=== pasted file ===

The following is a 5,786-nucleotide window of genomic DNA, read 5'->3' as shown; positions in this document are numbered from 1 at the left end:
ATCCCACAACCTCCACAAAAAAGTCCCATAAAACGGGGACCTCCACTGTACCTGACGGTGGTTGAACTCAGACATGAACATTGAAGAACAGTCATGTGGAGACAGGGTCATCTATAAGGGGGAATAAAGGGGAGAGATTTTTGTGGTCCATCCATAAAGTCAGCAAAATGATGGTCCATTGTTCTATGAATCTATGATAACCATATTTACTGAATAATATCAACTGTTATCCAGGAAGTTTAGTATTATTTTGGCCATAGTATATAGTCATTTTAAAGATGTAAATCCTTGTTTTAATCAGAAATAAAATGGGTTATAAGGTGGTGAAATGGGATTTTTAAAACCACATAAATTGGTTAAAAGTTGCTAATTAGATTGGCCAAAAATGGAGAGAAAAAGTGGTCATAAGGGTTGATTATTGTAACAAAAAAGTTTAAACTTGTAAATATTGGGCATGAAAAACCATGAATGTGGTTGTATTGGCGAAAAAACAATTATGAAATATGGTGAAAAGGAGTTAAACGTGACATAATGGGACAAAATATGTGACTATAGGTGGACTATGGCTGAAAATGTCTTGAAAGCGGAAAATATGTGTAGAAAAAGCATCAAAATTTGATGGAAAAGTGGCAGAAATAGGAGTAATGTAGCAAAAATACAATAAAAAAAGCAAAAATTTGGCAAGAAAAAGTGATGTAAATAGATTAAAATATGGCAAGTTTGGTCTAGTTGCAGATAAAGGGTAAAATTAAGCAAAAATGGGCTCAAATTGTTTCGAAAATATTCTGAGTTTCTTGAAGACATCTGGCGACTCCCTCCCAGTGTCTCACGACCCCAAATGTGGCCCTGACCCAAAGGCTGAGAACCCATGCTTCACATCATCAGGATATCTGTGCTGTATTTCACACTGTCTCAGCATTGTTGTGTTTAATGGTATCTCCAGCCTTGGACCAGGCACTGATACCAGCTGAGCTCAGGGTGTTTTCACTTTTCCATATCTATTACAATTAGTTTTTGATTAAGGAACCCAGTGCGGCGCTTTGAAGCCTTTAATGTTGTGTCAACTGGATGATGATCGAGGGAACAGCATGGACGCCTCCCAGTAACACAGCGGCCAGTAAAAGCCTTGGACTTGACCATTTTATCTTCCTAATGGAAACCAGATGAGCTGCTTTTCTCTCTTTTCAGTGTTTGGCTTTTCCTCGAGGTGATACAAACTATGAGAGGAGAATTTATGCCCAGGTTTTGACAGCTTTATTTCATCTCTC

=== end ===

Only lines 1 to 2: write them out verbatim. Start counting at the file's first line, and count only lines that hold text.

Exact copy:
The following is a 5,786-nucleotide window of genomic DNA, read 5'->3' as shown; positions in this document are numbered from 1 at the left end:
ATCCCACAACCTCCACAAAAAAGTCCCATAAAACGGGGACCTCCACTGTACCTGACGGTGGTTGAACTCAGACATGAACATTGAAGAACAGTCATGTGGAGACAGGGTCATCTATAAGGGGGAATAAAGGGGAGAGATTTTTGTGGTCCATCCATAAAGTCAGCAAAATGATGGTCCATTGTTCTATGAATCTATGATAACCATATTTACTGAATAATATCAACTGTTATCCAGGAAGTTTAGTATTATTTTGGCCATAGTATATAGTCATTTTAAAGATGTAAATCCTTGTTTTAATCAGAAATAAAATGGGTTATAAGGTGGTGAAATGGGATTTTTAAAACCACATAAATTGGTTAAAAGTTGCTAATTAGATTGGCCAAAAATGGAGAGAAAAAGTGGTCATAAGGGTTGATTATTGTAACAAAAAAGTTTAAACTTGTAAATATTGGGCATGAAAAACCATGAATGTGGTTGTATTGGCGAAAAAACAATTATGAAATATGGTGAAAAGGAGTTAAACGTGACATAATGGGACAAAATATGTGACTATAGGTGGACTATGGCTGAAAATGTCTTGAAAGCGGAAAATATGTGTAGAAAAAGCATCAAAATTTGATGGAAAAGTGGCAGAAATAGGAGTAATGTAGCAAAAATACAATAAAAAAAGCAAAAATTTGGCAAGAAAAAGTGATGTAAATAGATTAAAATATGGCAAGTTTGGTCTAGTTGCAGATAAAGGGTAAAATTAAGCAAAAATGGGCTCAAATTGTTTCGAAAATATTCTGAGTTTCTTGAAGACATCTGGCGACTCCCTCCCAGTGTCTCACGACCCCAAATGTGGCCCTGACCCAAAGGCTGAGAACCCATGCTTCACATCATCAGGATATCTGTGCTGTATTTCACACTGTCTCAGCATTGTTGTGTTTAATGGTATCTCCAGCCTTGGACCAGGCACTGATACCAGCTGAGCTCAGGGTGTTTTCACTTTTCCATATCTATTACAATTAGTTTTTGATTAAGGAACCCAGTGCGGCGCTTTGAAGCCTTTAATGTTGTGTCAACTGGATGATGATCGAGGGAACAGCATGGACGCCTCCCAGTAACACAGCGGCCAGTAAAAGCCTTGGACTTGACCATTTTATCTTCCTAATGGAAACCAGATGAGCTGCTTTTCTCTCTTTTCAGTGTTTGGCTTTTCCTCGAGGTGATACAAACTATGAGAGGAGAATTTATGCCCAGGTTTTGACAGCTTTATTTCATCTCTC